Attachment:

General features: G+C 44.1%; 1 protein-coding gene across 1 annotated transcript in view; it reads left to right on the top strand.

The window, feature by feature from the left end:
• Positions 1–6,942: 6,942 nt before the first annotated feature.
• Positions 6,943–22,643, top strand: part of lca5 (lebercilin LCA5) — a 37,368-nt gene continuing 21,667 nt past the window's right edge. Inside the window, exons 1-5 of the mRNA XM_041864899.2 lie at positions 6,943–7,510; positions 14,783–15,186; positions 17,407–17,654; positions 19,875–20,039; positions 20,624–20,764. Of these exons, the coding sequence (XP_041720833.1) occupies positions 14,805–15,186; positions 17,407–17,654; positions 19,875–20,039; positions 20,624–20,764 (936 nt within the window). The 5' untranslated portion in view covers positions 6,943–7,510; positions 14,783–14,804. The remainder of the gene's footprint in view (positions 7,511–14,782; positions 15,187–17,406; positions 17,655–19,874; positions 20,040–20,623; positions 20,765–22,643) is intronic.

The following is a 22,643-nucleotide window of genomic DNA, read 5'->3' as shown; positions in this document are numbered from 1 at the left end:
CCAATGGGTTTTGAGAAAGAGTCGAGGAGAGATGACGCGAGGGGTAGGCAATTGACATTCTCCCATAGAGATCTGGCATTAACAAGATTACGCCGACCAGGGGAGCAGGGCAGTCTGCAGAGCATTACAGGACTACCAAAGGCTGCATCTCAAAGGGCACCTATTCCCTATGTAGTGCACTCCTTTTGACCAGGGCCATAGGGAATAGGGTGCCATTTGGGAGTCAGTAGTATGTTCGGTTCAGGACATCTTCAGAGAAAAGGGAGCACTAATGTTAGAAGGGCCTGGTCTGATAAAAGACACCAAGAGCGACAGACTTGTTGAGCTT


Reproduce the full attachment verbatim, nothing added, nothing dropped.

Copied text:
General features: G+C 44.1%; 1 protein-coding gene across 1 annotated transcript in view; it reads left to right on the top strand.

The window, feature by feature from the left end:
• Positions 1–6,942: 6,942 nt before the first annotated feature.
• Positions 6,943–22,643, top strand: part of lca5 (lebercilin LCA5) — a 37,368-nt gene continuing 21,667 nt past the window's right edge. Inside the window, exons 1-5 of the mRNA XM_041864899.2 lie at positions 6,943–7,510; positions 14,783–15,186; positions 17,407–17,654; positions 19,875–20,039; positions 20,624–20,764. Of these exons, the coding sequence (XP_041720833.1) occupies positions 14,805–15,186; positions 17,407–17,654; positions 19,875–20,039; positions 20,624–20,764 (936 nt within the window). The 5' untranslated portion in view covers positions 6,943–7,510; positions 14,783–14,804. The remainder of the gene's footprint in view (positions 7,511–14,782; positions 15,187–17,406; positions 17,655–19,874; positions 20,040–20,623; positions 20,765–22,643) is intronic.

The following is a 22,643-nucleotide window of genomic DNA, read 5'->3' as shown; positions in this document are numbered from 1 at the left end:
CCAATGGGTTTTGAGAAAGAGTCGAGGAGAGATGACGCGAGGGGTAGGCAATTGACATTCTCCCATAGAGATCTGGCATTAACAAGATTACGCCGACCAGGGGAGCAGGGCAGTCTGCAGAGCATTACAGGACTACCAAAGGCTGCATCTCAAAGGGCACCTATTCCCTATGTAGTGCACTCCTTTTGACCAGGGCCATAGGGAATAGGGTGCCATTTGGGAGTCAGTAGTATGTTCGGTTCAGGACATCTTCAGAGAAAAGGGAGCACTAATGTTAGAAGGGCCTGGTCTGATAAAAGACACCAAGAGCGACAGACTTGTTGAGCTT